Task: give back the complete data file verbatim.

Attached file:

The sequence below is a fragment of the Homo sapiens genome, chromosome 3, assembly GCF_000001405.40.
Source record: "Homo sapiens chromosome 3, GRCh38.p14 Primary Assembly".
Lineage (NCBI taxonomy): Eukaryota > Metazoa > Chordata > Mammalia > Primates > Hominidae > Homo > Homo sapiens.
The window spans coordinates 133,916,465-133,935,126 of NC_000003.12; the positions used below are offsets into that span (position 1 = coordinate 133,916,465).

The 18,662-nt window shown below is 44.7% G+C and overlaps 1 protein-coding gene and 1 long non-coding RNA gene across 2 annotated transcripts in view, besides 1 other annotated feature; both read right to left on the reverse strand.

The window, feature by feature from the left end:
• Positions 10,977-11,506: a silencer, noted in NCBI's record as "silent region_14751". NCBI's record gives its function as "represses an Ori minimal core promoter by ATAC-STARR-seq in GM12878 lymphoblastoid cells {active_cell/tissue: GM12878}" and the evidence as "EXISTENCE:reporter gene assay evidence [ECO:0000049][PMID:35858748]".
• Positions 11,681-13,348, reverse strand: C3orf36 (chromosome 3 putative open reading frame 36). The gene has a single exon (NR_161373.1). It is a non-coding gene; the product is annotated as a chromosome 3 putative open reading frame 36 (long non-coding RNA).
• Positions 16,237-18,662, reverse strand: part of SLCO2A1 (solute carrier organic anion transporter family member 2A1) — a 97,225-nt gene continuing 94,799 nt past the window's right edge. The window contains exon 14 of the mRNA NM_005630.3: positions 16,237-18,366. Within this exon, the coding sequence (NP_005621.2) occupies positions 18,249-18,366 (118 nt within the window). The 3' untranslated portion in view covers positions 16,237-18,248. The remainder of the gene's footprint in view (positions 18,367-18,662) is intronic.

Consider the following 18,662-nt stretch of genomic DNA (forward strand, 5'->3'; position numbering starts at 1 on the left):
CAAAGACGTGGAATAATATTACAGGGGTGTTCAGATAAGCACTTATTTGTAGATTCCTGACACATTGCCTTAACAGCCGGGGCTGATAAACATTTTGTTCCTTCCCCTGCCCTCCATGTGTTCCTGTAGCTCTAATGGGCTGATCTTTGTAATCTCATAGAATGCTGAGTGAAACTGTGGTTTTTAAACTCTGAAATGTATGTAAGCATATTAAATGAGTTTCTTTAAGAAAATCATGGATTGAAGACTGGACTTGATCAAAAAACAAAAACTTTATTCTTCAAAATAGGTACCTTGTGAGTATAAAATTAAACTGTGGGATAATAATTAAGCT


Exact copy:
The sequence below is a fragment of the Homo sapiens genome, chromosome 3, assembly GCF_000001405.40.
Source record: "Homo sapiens chromosome 3, GRCh38.p14 Primary Assembly".
Lineage (NCBI taxonomy): Eukaryota > Metazoa > Chordata > Mammalia > Primates > Hominidae > Homo > Homo sapiens.
The window spans coordinates 133,916,465-133,935,126 of NC_000003.12; the positions used below are offsets into that span (position 1 = coordinate 133,916,465).

The 18,662-nt window shown below is 44.7% G+C and overlaps 1 protein-coding gene and 1 long non-coding RNA gene across 2 annotated transcripts in view, besides 1 other annotated feature; both read right to left on the reverse strand.

The window, feature by feature from the left end:
• Positions 10,977-11,506: a silencer, noted in NCBI's record as "silent region_14751". NCBI's record gives its function as "represses an Ori minimal core promoter by ATAC-STARR-seq in GM12878 lymphoblastoid cells {active_cell/tissue: GM12878}" and the evidence as "EXISTENCE:reporter gene assay evidence [ECO:0000049][PMID:35858748]".
• Positions 11,681-13,348, reverse strand: C3orf36 (chromosome 3 putative open reading frame 36). The gene has a single exon (NR_161373.1). It is a non-coding gene; the product is annotated as a chromosome 3 putative open reading frame 36 (long non-coding RNA).
• Positions 16,237-18,662, reverse strand: part of SLCO2A1 (solute carrier organic anion transporter family member 2A1) — a 97,225-nt gene continuing 94,799 nt past the window's right edge. The window contains exon 14 of the mRNA NM_005630.3: positions 16,237-18,366. Within this exon, the coding sequence (NP_005621.2) occupies positions 18,249-18,366 (118 nt within the window). The 3' untranslated portion in view covers positions 16,237-18,248. The remainder of the gene's footprint in view (positions 18,367-18,662) is intronic.

Consider the following 18,662-nt stretch of genomic DNA (forward strand, 5'->3'; position numbering starts at 1 on the left):
CAAAGACGTGGAATAATATTACAGGGGTGTTCAGATAAGCACTTATTTGTAGATTCCTGACACATTGCCTTAACAGCCGGGGCTGATAAACATTTTGTTCCTTCCCCTGCCCTCCATGTGTTCCTGTAGCTCTAATGGGCTGATCTTTGTAATCTCATAGAATGCTGAGTGAAACTGTGGTTTTTAAACTCTGAAATGTATGTAAGCATATTAAATGAGTTTCTTTAAGAAAATCATGGATTGAAGACTGGACTTGATCAAAAAACAAAAACTTTATTCTTCAAAATAGGTACCTTGTGAGTATAAAATTAAACTGTGGGATAATAATTAAGCT